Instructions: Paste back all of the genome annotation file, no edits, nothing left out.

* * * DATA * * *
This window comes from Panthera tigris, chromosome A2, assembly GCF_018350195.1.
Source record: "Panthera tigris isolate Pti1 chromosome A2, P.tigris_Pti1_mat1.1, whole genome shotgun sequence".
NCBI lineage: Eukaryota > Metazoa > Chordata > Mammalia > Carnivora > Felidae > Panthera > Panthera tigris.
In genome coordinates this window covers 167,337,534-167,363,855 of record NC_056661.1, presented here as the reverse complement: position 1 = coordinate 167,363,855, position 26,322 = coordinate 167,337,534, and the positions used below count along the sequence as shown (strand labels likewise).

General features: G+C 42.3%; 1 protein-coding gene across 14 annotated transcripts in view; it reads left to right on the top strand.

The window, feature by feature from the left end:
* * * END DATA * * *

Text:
This window comes from Panthera tigris, chromosome A2, assembly GCF_018350195.1.
Source record: "Panthera tigris isolate Pti1 chromosome A2, P.tigris_Pti1_mat1.1, whole genome shotgun sequence".
NCBI lineage: Eukaryota > Metazoa > Chordata > Mammalia > Carnivora > Felidae > Panthera > Panthera tigris.
In genome coordinates this window covers 167,337,534-167,363,855 of record NC_056661.1, presented here as the reverse complement: position 1 = coordinate 167,363,855, position 26,322 = coordinate 167,337,534, and the positions used below count along the sequence as shown (strand labels likewise).

General features: G+C 42.3%; 1 protein-coding gene across 14 annotated transcripts in view; it reads left to right on the top strand.

The window, feature by feature from the left end: